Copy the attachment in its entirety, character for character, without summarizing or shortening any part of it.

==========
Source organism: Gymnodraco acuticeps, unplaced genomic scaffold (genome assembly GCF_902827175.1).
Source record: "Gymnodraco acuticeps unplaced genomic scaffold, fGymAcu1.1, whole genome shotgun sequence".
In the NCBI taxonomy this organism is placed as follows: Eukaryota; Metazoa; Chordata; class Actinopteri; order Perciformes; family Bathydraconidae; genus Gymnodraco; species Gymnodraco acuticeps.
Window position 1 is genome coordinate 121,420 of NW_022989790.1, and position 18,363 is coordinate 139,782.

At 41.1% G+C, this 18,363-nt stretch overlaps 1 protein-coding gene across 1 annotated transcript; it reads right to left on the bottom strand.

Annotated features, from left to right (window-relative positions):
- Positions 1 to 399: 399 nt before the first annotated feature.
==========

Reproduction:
Source organism: Gymnodraco acuticeps, unplaced genomic scaffold (genome assembly GCF_902827175.1).
Source record: "Gymnodraco acuticeps unplaced genomic scaffold, fGymAcu1.1, whole genome shotgun sequence".
In the NCBI taxonomy this organism is placed as follows: Eukaryota; Metazoa; Chordata; class Actinopteri; order Perciformes; family Bathydraconidae; genus Gymnodraco; species Gymnodraco acuticeps.
Window position 1 is genome coordinate 121,420 of NW_022989790.1, and position 18,363 is coordinate 139,782.

At 41.1% G+C, this 18,363-nt stretch overlaps 1 protein-coding gene across 1 annotated transcript; it reads right to left on the bottom strand.

Annotated features, from left to right (window-relative positions):
- Positions 1 to 399: 399 nt before the first annotated feature.